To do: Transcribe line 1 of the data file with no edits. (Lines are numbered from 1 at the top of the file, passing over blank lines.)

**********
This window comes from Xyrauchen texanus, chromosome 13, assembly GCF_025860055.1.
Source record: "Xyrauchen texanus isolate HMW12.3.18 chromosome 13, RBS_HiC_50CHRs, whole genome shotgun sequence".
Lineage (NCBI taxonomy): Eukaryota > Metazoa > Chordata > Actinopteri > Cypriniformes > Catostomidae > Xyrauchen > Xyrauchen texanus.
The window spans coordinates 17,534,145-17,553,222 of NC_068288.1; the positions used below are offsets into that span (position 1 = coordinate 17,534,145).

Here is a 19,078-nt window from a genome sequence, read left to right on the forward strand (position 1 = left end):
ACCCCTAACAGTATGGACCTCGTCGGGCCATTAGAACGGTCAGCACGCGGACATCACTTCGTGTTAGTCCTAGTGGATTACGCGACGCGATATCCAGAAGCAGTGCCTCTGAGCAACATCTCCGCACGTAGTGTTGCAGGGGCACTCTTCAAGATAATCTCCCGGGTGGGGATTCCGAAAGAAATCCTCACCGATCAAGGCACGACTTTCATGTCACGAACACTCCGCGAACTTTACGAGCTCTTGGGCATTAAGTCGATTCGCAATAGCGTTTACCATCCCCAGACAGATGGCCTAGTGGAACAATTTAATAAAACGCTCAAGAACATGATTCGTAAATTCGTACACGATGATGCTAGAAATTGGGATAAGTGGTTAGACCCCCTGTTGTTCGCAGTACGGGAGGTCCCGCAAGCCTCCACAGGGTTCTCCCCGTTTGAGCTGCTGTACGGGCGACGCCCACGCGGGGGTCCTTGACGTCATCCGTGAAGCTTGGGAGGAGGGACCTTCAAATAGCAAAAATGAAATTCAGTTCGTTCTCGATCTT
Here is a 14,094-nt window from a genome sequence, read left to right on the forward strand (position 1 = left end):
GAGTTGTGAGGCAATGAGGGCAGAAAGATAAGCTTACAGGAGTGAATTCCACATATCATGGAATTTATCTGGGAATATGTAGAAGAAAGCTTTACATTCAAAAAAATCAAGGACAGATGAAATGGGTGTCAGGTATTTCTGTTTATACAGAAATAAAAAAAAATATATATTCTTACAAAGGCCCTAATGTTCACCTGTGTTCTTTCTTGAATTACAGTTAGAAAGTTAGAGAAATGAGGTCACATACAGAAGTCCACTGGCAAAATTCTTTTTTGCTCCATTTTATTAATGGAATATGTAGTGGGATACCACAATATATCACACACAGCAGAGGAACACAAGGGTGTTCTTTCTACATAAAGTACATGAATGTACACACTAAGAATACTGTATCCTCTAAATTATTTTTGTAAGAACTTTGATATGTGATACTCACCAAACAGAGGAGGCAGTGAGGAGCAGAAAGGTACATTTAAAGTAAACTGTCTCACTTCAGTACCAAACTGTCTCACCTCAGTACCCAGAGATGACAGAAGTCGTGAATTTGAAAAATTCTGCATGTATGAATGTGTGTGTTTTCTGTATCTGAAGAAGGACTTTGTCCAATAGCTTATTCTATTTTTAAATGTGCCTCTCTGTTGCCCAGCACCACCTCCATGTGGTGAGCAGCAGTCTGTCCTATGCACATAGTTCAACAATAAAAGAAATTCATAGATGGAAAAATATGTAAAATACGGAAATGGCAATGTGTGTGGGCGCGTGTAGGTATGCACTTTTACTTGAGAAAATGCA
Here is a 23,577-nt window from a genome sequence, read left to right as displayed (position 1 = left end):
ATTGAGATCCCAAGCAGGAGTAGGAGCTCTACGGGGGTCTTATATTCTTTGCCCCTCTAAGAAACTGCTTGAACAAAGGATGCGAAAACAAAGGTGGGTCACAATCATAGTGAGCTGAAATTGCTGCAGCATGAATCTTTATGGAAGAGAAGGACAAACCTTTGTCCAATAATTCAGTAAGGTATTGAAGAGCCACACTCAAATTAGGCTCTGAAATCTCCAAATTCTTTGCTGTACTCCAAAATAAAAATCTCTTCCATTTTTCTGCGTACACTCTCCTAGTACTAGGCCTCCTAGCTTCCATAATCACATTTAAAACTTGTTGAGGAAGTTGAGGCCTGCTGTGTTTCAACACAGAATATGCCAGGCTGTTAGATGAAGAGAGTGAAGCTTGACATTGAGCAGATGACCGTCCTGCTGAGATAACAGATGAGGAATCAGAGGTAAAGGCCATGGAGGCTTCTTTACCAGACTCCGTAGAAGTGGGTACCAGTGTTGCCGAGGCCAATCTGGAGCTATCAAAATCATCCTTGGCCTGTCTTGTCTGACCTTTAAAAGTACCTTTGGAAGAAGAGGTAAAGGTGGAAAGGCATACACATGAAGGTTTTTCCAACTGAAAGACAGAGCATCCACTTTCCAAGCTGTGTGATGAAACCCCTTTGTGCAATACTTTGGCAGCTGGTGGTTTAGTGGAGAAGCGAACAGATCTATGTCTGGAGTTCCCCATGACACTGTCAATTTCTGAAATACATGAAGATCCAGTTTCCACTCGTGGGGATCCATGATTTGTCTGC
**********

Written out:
This window comes from Xyrauchen texanus, chromosome 13, assembly GCF_025860055.1.